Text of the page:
On waterboarding, Bybee writes:
“Finally, you would like to use a technique called the ‘waterboard.’ In this procedure, the individual is bound securely to an inclined bench, which is approximately four feet by seven feet. The individual’s feet are generally elevated. A cloth is placed over the forehead and eyes. Water is then applied to the cloth in a controlled manner. As this is done, the cloth is lowered until it covers both the nose and mouth. Once the cloth is saturated and completely covers the mouth and nose, air flow is slightly restricted for 20 to 40 seconds due to the presence of the cloth. This causes an increase in carbon dioxide level in the individual’s blood. This increase in the carbon dioxide level stimulates increased effort to breathe. This effort plus the cloth produces the perception of “suffocation and incipient panic,” i.e., the perception of drowning…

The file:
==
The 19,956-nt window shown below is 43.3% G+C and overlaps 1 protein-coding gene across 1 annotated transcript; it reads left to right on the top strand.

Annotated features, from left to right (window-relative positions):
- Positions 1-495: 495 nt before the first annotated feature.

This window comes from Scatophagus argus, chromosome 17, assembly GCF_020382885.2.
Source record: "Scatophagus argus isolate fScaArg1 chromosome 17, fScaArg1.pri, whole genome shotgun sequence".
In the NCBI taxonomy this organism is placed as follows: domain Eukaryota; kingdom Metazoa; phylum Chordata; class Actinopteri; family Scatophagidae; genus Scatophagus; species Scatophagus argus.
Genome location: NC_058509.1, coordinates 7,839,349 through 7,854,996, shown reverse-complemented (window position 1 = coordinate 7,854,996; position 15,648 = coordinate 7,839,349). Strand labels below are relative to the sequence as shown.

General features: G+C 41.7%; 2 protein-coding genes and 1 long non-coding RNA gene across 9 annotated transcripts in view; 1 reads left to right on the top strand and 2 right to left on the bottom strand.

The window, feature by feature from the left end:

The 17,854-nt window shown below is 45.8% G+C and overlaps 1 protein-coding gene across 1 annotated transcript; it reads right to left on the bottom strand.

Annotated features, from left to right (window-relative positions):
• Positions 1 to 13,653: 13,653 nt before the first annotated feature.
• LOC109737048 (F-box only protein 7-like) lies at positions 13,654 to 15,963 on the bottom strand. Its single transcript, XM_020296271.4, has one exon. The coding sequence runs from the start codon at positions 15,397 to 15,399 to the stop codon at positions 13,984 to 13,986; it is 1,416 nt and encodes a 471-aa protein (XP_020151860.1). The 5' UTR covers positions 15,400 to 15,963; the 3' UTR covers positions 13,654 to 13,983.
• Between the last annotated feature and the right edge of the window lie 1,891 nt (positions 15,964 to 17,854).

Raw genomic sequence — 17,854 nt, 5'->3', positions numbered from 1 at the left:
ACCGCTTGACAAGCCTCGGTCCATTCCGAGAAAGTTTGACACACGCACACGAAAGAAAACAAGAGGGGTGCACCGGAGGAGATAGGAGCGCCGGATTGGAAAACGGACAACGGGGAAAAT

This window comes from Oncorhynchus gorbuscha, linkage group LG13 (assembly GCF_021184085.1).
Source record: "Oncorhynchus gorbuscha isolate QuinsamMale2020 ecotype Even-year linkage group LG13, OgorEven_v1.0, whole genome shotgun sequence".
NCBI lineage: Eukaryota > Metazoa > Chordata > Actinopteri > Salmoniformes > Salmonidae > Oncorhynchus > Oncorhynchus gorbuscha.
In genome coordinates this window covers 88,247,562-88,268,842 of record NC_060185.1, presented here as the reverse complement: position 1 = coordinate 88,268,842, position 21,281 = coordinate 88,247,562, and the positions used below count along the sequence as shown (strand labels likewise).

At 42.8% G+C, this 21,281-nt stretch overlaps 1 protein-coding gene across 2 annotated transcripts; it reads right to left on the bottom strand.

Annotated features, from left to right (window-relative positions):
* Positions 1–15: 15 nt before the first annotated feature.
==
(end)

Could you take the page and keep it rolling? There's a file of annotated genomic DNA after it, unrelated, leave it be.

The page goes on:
“We find that the use of the waterboard constitutes a threat of imminent death. As you have explained the waterboard procedure to us, it creates in the subject the uncontrollable physiological sensation that the subject is drowning …
“Although the waterboard constitutes a threat of imminent death, prolonged mental harm must nonetheless result to violate the statuatory prohibition on infliction of severe mental pain or suffering … you have advised us that the relied is almost immediate when the cloth is removed from the nose and mouth. In the absence of prolonged mental harm, no severe mental pain or suffering would have been inflicted, and the use of these procedures would not constitute torture.”